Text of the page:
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Ready to get 'yelled at': Halifax referee picked to officiate at FIFA Women's World Cup again

Marie-Soleil Beaudoin has been appointed to officiate at the 2023 FIFA Women's World Cup in Australia and New Zealand. The Dalhousie professor is seen in her Halifax home on Tuesday. - Tim Krochak
Marie-Soleil Beaudoin has been appointed to officiate at the 2023 FIFA Women's World Cup in Australia and New Zealand. The Dalhousie professor is seen in her Halifax home on Tuesday. - Tim Krochak

Marie-Soleil Beaudoin loves soccer so much she chose the thankless role of referee just to stay involved in the sport.

“I don’t think any 14-year-old looks at soccer on the TV and says I want to be the person who gets yelled at,” Halifax’s Beaudoin joked in a recent interview. “But I’m a much better referee than I ever was a player.”

And a decorated official at that.

Since she stopped playing competitive soccer about 15 years ago, Beaudoin has moved up the referee ranks in this country.

Last week, she was one of four Canadian women selected to officiate at the 2023 FIFA Women’s World Cup in Australia and New Zealand.

“She is the best choice in the country,” Carman King, a referee development officer for Soccer Nova Scotia and one of two national instructors in the province, said in a news release. “We’re incredibly proud of Marie-Soleil’s achievements and it’s been nothing short of an honour to support her development.”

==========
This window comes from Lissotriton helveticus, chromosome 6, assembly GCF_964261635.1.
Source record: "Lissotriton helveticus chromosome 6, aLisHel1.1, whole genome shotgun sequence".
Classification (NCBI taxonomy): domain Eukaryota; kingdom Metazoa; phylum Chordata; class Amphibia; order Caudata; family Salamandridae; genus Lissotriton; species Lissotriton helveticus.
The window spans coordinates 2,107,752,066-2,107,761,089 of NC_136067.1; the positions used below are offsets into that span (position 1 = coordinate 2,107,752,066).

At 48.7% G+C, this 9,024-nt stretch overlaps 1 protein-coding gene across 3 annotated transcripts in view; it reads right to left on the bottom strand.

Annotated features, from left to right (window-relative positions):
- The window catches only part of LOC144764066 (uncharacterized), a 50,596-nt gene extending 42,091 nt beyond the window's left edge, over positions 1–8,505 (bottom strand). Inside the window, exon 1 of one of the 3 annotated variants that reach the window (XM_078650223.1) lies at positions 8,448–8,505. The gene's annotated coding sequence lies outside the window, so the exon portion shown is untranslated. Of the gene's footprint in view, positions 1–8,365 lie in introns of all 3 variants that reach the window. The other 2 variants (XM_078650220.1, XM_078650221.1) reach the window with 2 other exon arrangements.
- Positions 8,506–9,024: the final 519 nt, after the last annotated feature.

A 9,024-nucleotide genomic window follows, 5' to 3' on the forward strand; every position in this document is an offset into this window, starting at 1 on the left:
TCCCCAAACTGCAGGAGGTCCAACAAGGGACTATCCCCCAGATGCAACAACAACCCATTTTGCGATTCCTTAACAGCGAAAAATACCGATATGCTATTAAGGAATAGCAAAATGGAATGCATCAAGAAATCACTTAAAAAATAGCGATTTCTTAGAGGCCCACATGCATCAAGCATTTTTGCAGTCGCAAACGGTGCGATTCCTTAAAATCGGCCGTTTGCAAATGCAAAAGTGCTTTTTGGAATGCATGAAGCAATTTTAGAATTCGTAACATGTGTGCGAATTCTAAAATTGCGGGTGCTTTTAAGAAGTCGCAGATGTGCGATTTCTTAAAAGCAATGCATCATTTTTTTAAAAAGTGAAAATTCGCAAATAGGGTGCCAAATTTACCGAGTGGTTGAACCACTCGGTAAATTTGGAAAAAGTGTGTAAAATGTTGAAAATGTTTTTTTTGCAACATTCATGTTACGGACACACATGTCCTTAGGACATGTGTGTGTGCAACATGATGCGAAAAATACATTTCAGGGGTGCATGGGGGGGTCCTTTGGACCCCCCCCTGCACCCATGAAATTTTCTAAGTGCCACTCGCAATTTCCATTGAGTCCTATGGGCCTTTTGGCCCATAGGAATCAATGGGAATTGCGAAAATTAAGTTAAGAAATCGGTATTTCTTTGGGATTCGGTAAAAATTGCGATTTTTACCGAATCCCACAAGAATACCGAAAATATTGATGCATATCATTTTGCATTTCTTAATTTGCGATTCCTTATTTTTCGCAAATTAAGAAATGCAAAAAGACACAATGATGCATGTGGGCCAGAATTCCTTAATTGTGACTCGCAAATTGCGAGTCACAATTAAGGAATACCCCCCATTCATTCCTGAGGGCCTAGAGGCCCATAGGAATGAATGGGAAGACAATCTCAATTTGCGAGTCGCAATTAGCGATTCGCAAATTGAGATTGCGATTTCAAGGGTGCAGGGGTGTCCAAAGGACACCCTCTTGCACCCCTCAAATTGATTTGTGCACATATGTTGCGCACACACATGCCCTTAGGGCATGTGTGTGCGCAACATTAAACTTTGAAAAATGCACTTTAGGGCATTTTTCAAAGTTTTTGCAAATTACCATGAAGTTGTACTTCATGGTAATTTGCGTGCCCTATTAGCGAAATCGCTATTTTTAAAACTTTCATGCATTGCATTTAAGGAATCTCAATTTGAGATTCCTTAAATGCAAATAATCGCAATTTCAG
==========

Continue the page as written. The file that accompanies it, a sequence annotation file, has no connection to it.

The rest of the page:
The quadrennial world championship for women’s soccer will be held from July 10 to Aug. 20, 2023.



Referee Marie-Soleil Baudoin of Halifax gives a yellow card to Alexander Gonzalez of Pacific FC during a Canadian Premier League game on Oct. 9, 2019 at the Wanderers Grounds. Beaudoin is the first female to officiate a CPL game.- Tim Krochak
Referee Marie-Soleil Baudoin of Halifax gives a yellow card to Alexander Gonzalez of Pacific FC during a Canadian Premier League game on Oct. 9, 2019 at the Wanderers Grounds. Beaudoin is the first female to officiate a CPL game.- Tim Krochak

It will be her second women’s World Cup after she appeared at the 2019 tournament in France. Beaudoin was only guaranteed to work one game but did such an excellent job, she officiated four games in total including the semifinal match between the Netherlands and Sweden.

“A FIFA appointment is always an honour,” she said.

Beaudoin received her referee badge from FIFA, the highest governing body of football, in 2014.

Since then, she has officiated at two CONCACAF under-17 women’s championships, the 2015 Pan Am Games and the 2016 and ’18 editions of the FIFA U-17 Women’s World Cup. The latter event she worked the final.

“Little by little, the right people saw me perform and I started to move up the ranks,” Beaudoin said. “I find when things get easy, it gets boring. Well, refereeing is never easy. There’s always a challenge and you never know what’s going to happen in a game. There’s a level of novelty. That keeps me going, keeps me motivated.”